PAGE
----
Scientists at the U.S. Department of Energy’s Oak Ridge National Laboratory have begun operating a unique system designed to enable a variety of testing to characterize the performance of an advanced heat transfer fluid for renewable energy.
Known as the Facility to Alleviate Salt Technology Risks, or FASTR, the system’s inaugural run evaluated the viability of using a mixture of magnesium, potassium and sodium chloride-based molten salt technology for solar thermal power.
FASTR is the first loop of its kind in operation, designed to study potentially corrosive chloride salts in a flowing environment. Proof of stable operation and overall performance could increase the efficiency and economic competitiveness of the next generation of concentrating solar power, or Gen3 CSP. Chloride salt is also a uniquely inexpensive heat transfer fluid that could be directly used for thermal energy storage.
Power tower CSP plants collect and store energy using fields of mirrors that concentrate sunlight onto a receiver at the top of a tower, delivering energy to a heat transfer fluid. These power towers have traditionally used steam or nitrate salts to transfer energy and drive power cycles for electricity generation.
ORNL scientists are using FASTR — which officially started flowing operations in December 2022 — to study the feasibility of a new approach of molten chloride salts as a high-temperature energy storage and heat-transfer fluid. The facility uses a blend of sodium chloride, potassium chloride and magnesium chloride, a cost-effective mixture with a low melting point and favorable thermophysical properties.
“The salt test loop will enable the research necessary to make this technology a reality,” said Kevin Robb, Energy Systems Development group leader in ORNL’s Nuclear Energy and Fuel Cycle Division. “FASTR’s inauguration caps an almost five-year effort that included designing, building and operating the largest open-science research facility pumping molten chloride salt in the United States, and likely the world,” Robb said.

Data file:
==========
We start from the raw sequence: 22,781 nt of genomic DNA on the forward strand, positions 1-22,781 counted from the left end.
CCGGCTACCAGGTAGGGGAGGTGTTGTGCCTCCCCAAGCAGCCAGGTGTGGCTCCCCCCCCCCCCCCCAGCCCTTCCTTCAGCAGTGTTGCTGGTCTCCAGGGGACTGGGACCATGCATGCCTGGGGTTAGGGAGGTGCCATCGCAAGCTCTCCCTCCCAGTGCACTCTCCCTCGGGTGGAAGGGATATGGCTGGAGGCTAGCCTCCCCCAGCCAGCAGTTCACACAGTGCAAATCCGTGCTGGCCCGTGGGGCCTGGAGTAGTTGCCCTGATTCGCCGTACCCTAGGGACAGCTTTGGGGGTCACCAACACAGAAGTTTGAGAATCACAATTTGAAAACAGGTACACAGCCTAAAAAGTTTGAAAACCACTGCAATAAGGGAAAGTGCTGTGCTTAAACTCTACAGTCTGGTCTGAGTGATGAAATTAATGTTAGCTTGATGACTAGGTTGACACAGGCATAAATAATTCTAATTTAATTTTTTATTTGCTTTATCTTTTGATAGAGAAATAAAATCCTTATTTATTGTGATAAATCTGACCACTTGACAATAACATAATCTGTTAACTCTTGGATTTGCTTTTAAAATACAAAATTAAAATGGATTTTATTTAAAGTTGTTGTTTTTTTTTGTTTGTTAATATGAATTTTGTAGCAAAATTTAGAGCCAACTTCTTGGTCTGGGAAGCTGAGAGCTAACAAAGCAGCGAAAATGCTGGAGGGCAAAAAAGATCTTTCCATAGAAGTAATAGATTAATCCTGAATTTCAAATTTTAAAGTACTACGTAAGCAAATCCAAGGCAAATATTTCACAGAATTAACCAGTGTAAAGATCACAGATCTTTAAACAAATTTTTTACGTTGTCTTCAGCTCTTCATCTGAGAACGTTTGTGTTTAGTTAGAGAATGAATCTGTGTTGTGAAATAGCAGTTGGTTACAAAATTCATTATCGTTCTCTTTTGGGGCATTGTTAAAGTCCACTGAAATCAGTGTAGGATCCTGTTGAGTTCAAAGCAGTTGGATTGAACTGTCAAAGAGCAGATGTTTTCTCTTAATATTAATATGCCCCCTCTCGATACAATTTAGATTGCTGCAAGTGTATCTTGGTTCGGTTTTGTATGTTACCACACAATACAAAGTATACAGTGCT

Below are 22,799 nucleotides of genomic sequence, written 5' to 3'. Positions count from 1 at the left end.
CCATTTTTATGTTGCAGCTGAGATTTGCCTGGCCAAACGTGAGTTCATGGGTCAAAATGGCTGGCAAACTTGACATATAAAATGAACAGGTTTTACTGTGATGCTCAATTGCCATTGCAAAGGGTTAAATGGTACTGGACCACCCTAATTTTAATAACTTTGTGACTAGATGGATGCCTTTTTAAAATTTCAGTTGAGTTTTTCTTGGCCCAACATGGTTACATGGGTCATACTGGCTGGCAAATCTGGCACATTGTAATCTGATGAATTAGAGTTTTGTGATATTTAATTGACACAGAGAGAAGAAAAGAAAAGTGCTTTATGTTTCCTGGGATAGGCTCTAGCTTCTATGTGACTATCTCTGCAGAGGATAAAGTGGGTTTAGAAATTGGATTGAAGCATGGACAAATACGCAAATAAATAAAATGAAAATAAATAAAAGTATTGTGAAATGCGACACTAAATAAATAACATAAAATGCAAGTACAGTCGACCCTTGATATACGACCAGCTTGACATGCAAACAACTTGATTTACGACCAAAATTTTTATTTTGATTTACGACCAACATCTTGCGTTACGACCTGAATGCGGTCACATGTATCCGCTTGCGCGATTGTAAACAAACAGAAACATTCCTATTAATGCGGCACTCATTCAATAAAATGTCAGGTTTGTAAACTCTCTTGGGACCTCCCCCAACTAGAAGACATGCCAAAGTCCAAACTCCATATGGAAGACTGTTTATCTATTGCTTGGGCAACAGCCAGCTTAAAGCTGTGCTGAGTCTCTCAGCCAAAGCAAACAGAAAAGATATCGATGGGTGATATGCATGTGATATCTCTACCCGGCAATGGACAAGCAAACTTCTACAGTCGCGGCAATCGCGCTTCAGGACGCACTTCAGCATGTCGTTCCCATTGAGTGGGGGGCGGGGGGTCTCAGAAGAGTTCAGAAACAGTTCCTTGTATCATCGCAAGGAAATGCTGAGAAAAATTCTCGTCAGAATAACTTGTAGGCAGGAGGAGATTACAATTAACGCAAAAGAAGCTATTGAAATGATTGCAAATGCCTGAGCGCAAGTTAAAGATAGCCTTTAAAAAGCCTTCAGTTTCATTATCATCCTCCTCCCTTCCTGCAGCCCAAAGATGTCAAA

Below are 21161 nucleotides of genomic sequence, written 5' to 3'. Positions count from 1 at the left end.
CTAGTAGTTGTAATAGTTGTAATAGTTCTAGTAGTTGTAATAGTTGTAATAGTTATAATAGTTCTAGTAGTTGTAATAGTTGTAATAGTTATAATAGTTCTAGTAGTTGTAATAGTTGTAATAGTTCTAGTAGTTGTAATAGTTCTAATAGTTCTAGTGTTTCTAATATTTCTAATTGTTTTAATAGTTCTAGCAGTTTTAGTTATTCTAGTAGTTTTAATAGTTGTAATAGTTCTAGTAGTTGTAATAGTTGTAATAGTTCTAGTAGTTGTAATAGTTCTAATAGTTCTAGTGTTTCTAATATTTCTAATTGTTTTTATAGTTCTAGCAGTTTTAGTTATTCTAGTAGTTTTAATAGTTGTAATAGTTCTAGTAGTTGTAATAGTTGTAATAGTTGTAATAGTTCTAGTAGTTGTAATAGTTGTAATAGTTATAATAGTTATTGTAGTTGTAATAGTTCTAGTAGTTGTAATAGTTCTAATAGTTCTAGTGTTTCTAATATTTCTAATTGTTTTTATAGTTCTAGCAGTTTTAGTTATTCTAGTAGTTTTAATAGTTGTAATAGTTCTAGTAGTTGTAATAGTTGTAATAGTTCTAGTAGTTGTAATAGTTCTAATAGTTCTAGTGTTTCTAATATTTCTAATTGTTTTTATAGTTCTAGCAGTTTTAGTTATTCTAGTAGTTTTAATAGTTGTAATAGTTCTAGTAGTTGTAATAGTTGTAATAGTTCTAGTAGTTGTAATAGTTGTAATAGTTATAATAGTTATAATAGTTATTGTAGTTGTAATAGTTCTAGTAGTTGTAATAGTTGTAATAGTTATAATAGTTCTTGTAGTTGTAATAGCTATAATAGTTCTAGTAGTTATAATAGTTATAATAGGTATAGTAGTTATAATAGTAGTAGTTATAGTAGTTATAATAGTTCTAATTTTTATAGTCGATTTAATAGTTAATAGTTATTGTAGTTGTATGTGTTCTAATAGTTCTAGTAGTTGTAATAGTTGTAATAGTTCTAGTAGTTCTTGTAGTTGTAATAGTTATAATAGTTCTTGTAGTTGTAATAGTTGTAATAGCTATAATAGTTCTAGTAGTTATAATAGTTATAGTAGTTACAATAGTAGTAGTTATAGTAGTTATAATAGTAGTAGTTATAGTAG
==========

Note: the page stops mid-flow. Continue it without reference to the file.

A path forward
Early in the Gen3 CSP initiative, DOE identified molten chloride salt as a leading opportunity to enable power plant temperatures greater than 1300 degrees F. Researchers looked closely at the corrosion science of chloride salts as well as component design. A key gap existed in proving basic scientific studies could be scaled to a flowing molten salt test system. To fulfill this need, the Solar Energy Technologies Office within the DOE Office of Energy Efficiency and Renewable Energy sponsored the development of FASTR to serve as an open-science, high-temperature test facility. Knowledge gained from this facility’s operations can ultimately feed into the greater Gen3 CSP liquid pathway integration.
To build FASTR, scientists relied on their experience developing its predecessor, ORNL’s fluoride salt loop, or LSTL, which led to several technological advancements . FASTR is twice the size of LSTL, standing nearly 23 feet tall with 2-inch piping. It also doubles LSTL in power and flow rate. FASTR’s scaled-up purification system can handle 200-kilogram batches of salt at a time. Testing performed in FASTR can reach temperatures higher then LSTL’s maximum temperature of 1328 degrees.
Researchers have identified several high-impact test campaigns, including corrosion monitoring and control, demonstration of oxygen impurity sensors and performance testing of major components. There are also plans to test new sensors in the flowing salt environment, in collaboration with industry.
“With a successful startup, there will undoubtedly be new insights and lessons learned ahead,” said Robb.
Overall, the FASTR research facility has significantly contributed to DOE EERE's goal of derisking and advancing concentrated solar power technology, as well as pushing forward the development of chloride-based molten as a next-generation heat transfer fluid.
A detailed report on FASTR’s design can be found here.